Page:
“The 1994 Group welcomes the significant steps the government has taken to reform the 14-19 curriculum. The centre-piece of this package of reform is the launch in September 2008 of the 14-19 Diplomas, alongside the introduction of the Extended Project and changes to the structure and grading of GCE A-level courses … We recognise the strong potential the diplomas offer, coupled with A-level reform and the Extended Project, to provide the stretch that is needed to demonstrate the quality of school leavers at the highest level of achievement”.

We see no reason to believe that the universities lack confidence in the current system.

My Lords, does the Minister agree that one of the immediate needs is for the QCA and the awarding bodies to review a number of the applied A-levels so that they provide relevant, challenging and motivating courses for young people?

My Lords, my right honourable friend the Secretary of State announced in October that, based on the advice of the expert advisory group that he appointed at that time, we would bring forward for consultation our 14-to-19 qualification strategy early this year, which will include consideration of applied A-levels within the overall A-level offer.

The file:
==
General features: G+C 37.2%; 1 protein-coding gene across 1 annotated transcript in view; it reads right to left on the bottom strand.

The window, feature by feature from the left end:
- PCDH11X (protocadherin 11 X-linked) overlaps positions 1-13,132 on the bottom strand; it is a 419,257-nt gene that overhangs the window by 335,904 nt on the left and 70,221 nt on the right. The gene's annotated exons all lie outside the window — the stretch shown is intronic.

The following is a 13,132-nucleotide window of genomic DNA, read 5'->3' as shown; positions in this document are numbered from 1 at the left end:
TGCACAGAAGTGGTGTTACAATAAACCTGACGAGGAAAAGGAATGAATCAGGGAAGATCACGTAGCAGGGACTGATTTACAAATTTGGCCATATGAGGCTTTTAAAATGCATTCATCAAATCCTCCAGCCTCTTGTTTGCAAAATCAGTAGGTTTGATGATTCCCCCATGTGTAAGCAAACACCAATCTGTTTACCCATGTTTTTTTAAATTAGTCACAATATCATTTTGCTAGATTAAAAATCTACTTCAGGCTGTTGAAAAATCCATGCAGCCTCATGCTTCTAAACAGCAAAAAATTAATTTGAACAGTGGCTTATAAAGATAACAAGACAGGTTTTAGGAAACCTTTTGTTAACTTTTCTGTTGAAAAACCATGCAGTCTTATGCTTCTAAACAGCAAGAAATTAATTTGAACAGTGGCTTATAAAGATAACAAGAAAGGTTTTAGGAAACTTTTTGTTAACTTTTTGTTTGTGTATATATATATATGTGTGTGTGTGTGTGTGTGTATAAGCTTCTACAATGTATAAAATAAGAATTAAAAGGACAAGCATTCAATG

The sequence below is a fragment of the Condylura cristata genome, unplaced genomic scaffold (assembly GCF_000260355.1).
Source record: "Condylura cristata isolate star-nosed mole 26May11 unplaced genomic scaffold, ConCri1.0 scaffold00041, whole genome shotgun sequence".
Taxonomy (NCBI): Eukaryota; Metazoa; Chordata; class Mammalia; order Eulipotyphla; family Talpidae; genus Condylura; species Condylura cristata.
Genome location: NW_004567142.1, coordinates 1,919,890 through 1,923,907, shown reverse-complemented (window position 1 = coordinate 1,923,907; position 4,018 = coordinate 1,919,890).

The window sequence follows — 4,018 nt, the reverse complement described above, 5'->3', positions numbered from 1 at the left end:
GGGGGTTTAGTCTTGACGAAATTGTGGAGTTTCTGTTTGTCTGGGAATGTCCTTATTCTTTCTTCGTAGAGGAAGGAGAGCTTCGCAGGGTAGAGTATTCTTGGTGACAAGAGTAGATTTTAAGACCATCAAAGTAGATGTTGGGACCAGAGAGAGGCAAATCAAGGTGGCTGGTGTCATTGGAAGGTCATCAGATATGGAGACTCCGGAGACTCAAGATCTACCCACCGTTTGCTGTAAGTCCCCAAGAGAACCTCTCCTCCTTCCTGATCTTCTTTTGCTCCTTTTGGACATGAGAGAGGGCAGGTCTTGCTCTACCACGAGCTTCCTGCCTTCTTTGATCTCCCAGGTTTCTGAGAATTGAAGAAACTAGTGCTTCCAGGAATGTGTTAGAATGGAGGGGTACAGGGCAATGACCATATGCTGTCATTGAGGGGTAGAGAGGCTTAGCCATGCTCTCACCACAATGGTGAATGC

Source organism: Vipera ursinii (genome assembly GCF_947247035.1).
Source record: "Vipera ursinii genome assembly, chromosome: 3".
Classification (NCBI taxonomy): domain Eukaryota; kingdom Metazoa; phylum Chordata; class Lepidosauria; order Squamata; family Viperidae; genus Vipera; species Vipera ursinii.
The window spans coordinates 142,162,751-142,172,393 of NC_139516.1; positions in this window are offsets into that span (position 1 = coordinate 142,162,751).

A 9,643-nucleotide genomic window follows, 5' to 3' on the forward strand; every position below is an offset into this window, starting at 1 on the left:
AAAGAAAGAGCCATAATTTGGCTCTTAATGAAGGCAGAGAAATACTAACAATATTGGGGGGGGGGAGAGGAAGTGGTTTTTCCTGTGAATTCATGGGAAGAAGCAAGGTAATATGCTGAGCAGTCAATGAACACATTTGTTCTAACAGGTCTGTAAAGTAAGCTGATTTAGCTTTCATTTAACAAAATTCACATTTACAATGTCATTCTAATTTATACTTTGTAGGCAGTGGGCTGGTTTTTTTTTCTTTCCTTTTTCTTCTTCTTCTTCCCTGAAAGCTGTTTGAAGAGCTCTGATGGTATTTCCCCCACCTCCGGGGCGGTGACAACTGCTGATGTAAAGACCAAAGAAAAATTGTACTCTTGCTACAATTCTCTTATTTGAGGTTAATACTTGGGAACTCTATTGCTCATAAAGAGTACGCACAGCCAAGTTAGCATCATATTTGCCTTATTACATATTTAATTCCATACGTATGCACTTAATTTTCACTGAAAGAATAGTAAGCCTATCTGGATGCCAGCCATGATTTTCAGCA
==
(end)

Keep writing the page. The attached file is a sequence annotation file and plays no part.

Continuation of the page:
My Lords, while I welcome what the Minister said about stretch and challenge, may I ask him all the same whether he agrees that A-levels should never have been termed the “gold standard”? Is he aware that many, good sixth-form teachers have always considered that teaching to the A-level syllabus involves a dumbing-down of sixth-form education and that, for far too many young people, the struggle to obtain, let us say, a D and an E at A-level represents a travesty of what their education might have been?